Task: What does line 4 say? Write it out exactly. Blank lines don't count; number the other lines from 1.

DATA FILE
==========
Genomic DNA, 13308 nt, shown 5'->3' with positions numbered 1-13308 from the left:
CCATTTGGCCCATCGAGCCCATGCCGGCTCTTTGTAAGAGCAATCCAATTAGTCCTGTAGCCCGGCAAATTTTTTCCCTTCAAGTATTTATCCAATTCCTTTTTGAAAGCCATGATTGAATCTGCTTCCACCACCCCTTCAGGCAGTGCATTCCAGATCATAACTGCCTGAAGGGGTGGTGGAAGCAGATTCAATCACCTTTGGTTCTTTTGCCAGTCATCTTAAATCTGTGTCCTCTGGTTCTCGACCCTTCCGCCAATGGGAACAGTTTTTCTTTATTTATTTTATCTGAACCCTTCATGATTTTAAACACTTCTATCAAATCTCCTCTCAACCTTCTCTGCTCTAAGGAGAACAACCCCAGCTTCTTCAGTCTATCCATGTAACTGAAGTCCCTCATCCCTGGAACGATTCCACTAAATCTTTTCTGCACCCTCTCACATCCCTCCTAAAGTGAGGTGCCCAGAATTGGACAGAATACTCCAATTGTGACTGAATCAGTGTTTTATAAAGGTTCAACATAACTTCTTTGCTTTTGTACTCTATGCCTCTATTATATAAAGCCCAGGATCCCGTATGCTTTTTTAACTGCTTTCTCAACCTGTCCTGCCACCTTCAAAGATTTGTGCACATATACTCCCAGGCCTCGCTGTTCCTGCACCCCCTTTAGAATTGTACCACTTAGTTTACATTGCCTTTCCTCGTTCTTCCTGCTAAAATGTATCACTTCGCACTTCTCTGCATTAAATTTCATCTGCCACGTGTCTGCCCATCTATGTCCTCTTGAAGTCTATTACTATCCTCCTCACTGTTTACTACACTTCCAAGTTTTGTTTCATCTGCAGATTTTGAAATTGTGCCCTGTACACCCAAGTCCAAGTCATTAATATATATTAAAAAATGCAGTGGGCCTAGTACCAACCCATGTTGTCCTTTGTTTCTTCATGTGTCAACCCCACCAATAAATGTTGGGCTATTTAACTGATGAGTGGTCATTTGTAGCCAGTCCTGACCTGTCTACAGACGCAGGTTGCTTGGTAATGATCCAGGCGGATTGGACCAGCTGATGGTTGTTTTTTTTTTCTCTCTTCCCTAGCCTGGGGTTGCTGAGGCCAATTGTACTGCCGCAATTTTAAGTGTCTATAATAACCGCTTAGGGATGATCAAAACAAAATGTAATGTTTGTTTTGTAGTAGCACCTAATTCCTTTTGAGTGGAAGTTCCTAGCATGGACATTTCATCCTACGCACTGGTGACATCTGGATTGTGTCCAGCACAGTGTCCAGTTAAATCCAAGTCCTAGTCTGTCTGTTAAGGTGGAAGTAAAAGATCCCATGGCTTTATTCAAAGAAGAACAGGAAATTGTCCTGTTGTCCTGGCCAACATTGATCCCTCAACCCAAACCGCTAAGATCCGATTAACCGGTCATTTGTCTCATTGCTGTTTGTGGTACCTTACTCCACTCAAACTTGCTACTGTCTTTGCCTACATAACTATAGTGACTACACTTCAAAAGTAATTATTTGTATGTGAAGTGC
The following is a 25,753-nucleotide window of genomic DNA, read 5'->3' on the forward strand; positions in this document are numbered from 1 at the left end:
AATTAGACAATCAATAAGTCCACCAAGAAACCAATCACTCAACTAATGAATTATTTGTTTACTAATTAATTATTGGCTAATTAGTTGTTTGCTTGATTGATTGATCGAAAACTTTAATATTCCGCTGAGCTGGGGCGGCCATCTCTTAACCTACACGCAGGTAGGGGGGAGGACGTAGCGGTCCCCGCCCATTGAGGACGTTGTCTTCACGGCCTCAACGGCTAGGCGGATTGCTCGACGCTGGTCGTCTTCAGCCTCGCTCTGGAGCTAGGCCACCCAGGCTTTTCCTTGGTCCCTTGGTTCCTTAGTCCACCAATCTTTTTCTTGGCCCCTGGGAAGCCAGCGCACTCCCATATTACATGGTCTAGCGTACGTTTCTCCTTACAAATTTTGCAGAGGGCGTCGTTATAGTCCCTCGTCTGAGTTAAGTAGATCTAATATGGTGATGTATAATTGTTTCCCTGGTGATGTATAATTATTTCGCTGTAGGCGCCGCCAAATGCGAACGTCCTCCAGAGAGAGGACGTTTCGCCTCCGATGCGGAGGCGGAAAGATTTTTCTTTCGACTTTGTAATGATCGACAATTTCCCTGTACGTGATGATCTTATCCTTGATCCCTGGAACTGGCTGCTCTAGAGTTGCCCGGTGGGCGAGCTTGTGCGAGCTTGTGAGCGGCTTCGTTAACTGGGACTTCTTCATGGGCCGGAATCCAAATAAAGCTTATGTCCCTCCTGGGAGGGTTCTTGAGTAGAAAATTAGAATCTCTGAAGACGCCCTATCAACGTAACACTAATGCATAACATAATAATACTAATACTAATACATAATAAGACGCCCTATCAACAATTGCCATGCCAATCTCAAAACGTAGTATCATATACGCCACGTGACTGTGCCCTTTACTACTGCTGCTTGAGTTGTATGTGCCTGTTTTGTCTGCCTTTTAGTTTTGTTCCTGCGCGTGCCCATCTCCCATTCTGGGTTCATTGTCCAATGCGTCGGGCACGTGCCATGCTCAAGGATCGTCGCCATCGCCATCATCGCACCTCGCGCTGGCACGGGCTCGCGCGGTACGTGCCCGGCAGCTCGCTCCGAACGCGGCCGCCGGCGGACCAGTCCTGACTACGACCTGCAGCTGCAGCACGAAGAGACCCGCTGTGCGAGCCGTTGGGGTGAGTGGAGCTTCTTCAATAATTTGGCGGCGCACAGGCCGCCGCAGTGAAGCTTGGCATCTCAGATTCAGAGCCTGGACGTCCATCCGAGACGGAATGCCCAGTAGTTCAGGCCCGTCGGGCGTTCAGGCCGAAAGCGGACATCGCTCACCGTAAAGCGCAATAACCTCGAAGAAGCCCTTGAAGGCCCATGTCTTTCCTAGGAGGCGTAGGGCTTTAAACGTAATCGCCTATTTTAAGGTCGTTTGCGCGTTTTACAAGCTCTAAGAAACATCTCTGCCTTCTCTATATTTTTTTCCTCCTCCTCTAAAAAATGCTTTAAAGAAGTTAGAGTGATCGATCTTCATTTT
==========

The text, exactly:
AATTAGACAATCAATAAGTCCACCAAGAAACCAATCACTCAACTAATGAATTATTTGTTTACTAATTAATTATTGGCTAATTAGTTGTTTGCTTGATTGATTGATCGAAAACTTTAATATTCCGCTGAGCTGGGGCGGCCATCTCTTAACCTACACGCAGGTAGGGGGGAGGACGTAGCGGTCCCCGCCCATTGAGGACGTTGTCTTCACGGCCTCAACGGCTAGGCGGATTGCTCGACGCTGGTCGTCTTCAGCCTCGCTCTGGAGCTAGGCCACCCAGGCTTTTCCTTGGTCCCTTGGTTCCTTAGTCCACCAATCTTTTTCTTGGCCCCTGGGAAGCCAGCGCACTCCCATATTACATGGTCTAGCGTACGTTTCTCCTTACAAATTTTGCAGAGGGCGTCGTTATAGTCCCTCGTCTGAGTTAAGTAGATCTAATATGGTGATGTATAATTGTTTCCCTGGTGATGTATAATTATTTCGCTGTAGGCGCCGCCAAATGCGAACGTCCTCCAGAGAGAGGACGTTTCGCCTCCGATGCGGAGGCGGAAAGATTTTTCTTTCGACTTTGTAATGATCGACAATTTCCCTGTACGTGATGATCTTATCCTTGATCCCTGGAACTGGCTGCTCTAGAGTTGCCCGGTGGGCGAGCTTGTGCGAGCTTGTGAGCGGCTTCGTTAACTGGGACTTCTTCATGGGCCGGAATCCAAATAAAGCTTATGTCCCTCCTGGGAGGGTTCTTGAGTAGAAAATTAGAATCTCTGAAGACGCCCTATCAACGTAACACTAATGCATAACATAATAATACTAATACTAATACATAATAAGACGCCCTATCAACAATTGCCATGCCAATCTCAAAACGTAGTATCATATACGCCACGTGACTGTGCCCTTTACTACTGCTGCTTGAGTTGTATGTGCCTGTTTTGTCTGCCTTTTAGTTTTGTTCCTGCGCGTGCCCATCTCCCATTCTGGGTTCATTGTCCAATGCGTCGGGCACGTGCCATGCTCAAGGATCGTCGCCATCGCCATCATCGCACCTCGCGCTGGCACGGGCTCGCGCGGTACGTGCCCGGCAGCTCGCTCCGAACGCGGCCGCCGGCGGACCAGTCCTGACTACGACCTGCAGCTGCAGCACGAAGAGACCCGCTGTGCGAGCCGTTGGGGTGAGTGGAGCTTCTTCAATAATTTGGCGGCGCACAGGCCGCCGCAGTGAAGCTTGGCATCTCAGATTCAGAGCCTGGACGTCCATCCGAGACGGAATGCCCAGTAGTTCAGGCCCGTCGGGCGTTCAGGCCGAAAGCGGACATCGCTCACCGTAAAGCGCAATAACCTCGAAGAAGCCCTTGAAGGCCCATGTCTTTCCTAGGAGGCGTAGGGCTTTAAACGTAATCGCCTATTTTAAGGTCGTTTGCGCGTTTTACAAGCTCTAAGAAACATCTCTGCCTTCTCTATATTTTTTTCCTCCTCCTCTAAAAAATGCTTTAAAGAAGTTAGAGTGATCGATCTTCATTTT